Medical malpractice happens when a medical professional deviates from the standard of care, causing harm, distress, injury, or even wrongful death to a patient. It occurs when a health care provider neglects his or her duty of care and a misdiagnosis (failure to diagnose properly), medication error (wrong prescription), surgical error, or improper treatment took place that may lead to a devastating and serious injury. Any act of professional negligence or malpractice may lead to brain damage, spinal injury, paralysis, nerve damage, and other related injury cases.
The medical professionals at fault must be held liable for any negligent care, medical mistake, or substandard medical treatment done to the patient. These kinds of incidents are preventable if the healthcare provider will not neglect his or her duty to provide proper medical care at all times.
In Kentucky, filing a medical malpractice lawsuit is a complex process that involves an in-depth evaluation of standard operating procedures in the medical field. According to Louisville Kentucky medical malpractice attorneys, there are procedural rules that are required to be strictly followed, detailed medical records have to be checked, and evidence from the plaintiff must be substantial.
The medical malpractice law may vary from state-to-state. Louisville Kentucky medical malpractice lawyers follow certain guidelines in filing a medical malpractice lawsuit including the statute of limitations and “medical review panel” requirements.
Statute of limitations refers to the law that indicates the maximum time frame during which legal proceedings shall be initiated by the plaintiff. According to the Kentucky Revised Statutes section 413.140(1)(e), a medical malpractice lawsuit shall be filed in less than one year “after the cause of action accrued”. In this law, the one-year limit will start from the date of occurrence of the malpractice incident. Once you have discovered the injury or medical error, you need to file the malpractice case immediately. In case you did not discover the medical negligence until a later date, the clock will start from the date of your diagnosis.
There is a “statute of repose” that will allow you to pursue the medical malpractice lawsuit for five years starting from the incident date. Beyond this period, you no longer have the legal rights to file for medical malpractice lawsuits. Even though you attempt to file a lawsuit, the defendant has the right to request the court for case dismissal.
According to Kentucky Revised Statutes Chapter 216C, the injured plaintiff can file a medical lawsuit against a medical provider as long as the complaint shall be reviewed first by a Medical Review Panel. The panel shall include one Kentucky medical malpractice lawyer and three competent health care providers or medical experts. They are responsible to review all medical records, consider the testimony of expert witnesses, and evaluate other evidence. They need to investigate the details of the incident then make a verdict on whether there is sufficient evidence to support the complaint.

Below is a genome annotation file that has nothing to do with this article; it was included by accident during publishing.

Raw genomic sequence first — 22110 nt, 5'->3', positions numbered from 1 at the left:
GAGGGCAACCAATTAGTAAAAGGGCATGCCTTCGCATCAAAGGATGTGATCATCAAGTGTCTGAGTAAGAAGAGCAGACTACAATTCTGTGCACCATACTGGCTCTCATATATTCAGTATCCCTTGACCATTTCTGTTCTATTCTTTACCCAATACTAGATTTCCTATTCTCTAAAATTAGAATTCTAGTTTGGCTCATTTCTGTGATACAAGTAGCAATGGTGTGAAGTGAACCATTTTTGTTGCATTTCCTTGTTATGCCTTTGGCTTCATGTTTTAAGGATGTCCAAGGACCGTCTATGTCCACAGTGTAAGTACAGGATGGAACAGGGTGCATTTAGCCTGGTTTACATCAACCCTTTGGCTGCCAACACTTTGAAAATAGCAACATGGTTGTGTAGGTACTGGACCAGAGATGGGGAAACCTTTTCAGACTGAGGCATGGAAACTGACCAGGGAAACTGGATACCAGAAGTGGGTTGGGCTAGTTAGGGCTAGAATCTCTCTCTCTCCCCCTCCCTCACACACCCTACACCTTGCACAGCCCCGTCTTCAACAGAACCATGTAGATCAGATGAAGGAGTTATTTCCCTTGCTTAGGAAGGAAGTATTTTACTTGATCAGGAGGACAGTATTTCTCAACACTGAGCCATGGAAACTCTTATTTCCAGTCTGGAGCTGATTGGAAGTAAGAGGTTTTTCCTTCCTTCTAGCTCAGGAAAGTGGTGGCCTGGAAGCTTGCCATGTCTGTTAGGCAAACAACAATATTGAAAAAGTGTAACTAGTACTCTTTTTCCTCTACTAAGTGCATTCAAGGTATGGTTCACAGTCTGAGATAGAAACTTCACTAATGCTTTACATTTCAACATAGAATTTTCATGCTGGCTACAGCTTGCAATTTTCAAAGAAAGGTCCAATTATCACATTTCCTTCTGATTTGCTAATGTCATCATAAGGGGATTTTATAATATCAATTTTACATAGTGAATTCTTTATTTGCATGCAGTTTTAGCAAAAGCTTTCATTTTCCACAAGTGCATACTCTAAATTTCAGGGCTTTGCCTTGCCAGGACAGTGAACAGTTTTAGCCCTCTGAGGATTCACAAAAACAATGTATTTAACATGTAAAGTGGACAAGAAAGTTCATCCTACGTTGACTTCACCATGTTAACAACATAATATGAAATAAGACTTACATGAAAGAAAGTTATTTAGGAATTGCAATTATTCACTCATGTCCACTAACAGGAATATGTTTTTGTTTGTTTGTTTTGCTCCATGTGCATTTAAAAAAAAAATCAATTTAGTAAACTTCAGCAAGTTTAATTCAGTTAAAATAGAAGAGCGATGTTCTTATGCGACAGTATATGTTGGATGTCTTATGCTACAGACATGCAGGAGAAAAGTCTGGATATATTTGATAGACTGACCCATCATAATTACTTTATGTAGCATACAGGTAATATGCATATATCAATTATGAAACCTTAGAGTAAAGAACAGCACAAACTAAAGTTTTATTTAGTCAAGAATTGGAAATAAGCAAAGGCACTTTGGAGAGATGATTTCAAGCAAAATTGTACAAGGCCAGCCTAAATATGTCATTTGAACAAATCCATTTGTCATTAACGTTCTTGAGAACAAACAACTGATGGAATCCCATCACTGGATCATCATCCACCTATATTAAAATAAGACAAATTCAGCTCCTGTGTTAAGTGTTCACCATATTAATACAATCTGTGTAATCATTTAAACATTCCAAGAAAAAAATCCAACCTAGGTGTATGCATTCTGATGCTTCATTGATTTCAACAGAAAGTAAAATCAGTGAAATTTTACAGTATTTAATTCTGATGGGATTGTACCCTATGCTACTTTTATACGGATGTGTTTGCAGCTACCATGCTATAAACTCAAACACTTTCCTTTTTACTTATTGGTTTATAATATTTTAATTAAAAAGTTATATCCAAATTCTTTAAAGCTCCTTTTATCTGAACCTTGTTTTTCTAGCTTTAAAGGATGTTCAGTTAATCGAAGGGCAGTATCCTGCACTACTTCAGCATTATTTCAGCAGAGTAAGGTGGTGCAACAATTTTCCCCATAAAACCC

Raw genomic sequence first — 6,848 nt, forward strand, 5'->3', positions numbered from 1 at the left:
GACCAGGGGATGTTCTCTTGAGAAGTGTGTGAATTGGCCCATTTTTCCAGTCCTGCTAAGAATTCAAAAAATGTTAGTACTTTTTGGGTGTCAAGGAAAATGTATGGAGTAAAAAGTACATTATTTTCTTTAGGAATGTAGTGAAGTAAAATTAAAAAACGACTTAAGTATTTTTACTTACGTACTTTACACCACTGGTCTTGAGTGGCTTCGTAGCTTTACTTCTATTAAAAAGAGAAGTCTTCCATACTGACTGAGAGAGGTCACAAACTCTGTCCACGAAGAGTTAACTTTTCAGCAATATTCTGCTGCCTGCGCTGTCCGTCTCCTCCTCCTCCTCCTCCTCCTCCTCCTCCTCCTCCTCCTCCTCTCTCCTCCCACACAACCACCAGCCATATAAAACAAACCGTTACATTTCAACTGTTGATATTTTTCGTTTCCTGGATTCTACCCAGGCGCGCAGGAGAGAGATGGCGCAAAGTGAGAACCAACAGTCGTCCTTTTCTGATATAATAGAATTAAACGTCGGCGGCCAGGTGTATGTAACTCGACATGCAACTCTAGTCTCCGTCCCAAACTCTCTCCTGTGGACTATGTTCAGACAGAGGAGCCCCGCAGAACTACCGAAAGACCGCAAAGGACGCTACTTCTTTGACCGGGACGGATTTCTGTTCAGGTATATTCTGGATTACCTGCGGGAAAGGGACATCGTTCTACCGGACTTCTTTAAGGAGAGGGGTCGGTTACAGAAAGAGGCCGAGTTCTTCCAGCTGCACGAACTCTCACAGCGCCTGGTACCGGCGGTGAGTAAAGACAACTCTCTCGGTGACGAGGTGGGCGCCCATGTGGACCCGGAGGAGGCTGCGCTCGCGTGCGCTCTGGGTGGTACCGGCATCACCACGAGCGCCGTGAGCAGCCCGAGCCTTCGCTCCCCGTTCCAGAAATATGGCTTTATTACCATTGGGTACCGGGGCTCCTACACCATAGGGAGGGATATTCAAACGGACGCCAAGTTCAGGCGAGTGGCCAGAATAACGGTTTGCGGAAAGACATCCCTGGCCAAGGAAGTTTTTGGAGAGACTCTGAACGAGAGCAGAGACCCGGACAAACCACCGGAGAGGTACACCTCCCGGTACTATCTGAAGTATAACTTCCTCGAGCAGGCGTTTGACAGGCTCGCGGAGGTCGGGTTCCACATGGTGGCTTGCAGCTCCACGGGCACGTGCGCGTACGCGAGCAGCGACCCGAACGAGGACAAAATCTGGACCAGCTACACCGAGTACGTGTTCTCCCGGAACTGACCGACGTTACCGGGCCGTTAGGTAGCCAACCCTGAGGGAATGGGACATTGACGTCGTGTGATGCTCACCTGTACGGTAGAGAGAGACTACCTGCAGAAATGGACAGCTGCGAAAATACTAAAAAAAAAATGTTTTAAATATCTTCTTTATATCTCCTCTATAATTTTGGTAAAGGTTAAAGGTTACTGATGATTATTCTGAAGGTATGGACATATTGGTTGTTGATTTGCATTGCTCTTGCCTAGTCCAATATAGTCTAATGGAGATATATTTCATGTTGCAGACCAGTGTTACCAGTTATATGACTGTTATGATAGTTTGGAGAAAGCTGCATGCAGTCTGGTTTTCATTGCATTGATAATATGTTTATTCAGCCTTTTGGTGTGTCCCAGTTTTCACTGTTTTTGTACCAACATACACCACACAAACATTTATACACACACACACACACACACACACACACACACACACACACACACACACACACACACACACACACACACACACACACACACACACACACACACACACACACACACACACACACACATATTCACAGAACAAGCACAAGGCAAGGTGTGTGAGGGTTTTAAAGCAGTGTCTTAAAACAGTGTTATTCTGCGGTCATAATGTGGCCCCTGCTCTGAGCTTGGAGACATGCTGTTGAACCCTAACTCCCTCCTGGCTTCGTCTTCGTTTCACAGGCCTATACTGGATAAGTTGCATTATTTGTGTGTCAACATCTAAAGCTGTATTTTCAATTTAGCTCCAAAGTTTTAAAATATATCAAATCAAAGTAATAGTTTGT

The panel’s report will be considered as “expert opinion”; however, it is not conclusive as to either the injuries of the patient or the liabilities of the defendant. They are given nine months to do the review and investigation. If they fail to submit it before the deadline, the plaintiff will already be allowed by the court to pursue the medical malpractice lawsuit even without the review report from the panel.
It is possible to file a medical malpractice lawsuit without undergoing the review of the panel as long as it meets certain conditions. For instance, all parties, including the defendant to be sued and the plaintiff, must provide a written statement stating that they agree to go through the legal process. Furthermore, you may also file a lawsuit if both parties decide to submit the dispute to binding arbitration and if the malpractice lawsuit filing was done earlier than March 2017.
In other states, there is a particular limit or “cap” on the maximum compensation amount to be granted to the plaintiff. This rule is not applicable in Kentucky. The injured plaintiff can recover from all the financial losses, such as lost wages, accumulated medical bills, and other expenses caused by the medical negligence of the defendant.
Medical malpractice lawsuits shall be filed according to the malpractice law of the state. The requirements should be complete and the evidence should be sufficient enough for the malpractice case. For legal help, do not hesitate to consult with our experienced Kentucky medical malpractice attorneys at Farmer and Wright, PLLC. We are ready to be with you every step of your way as you win your battle against medical malpractice cases.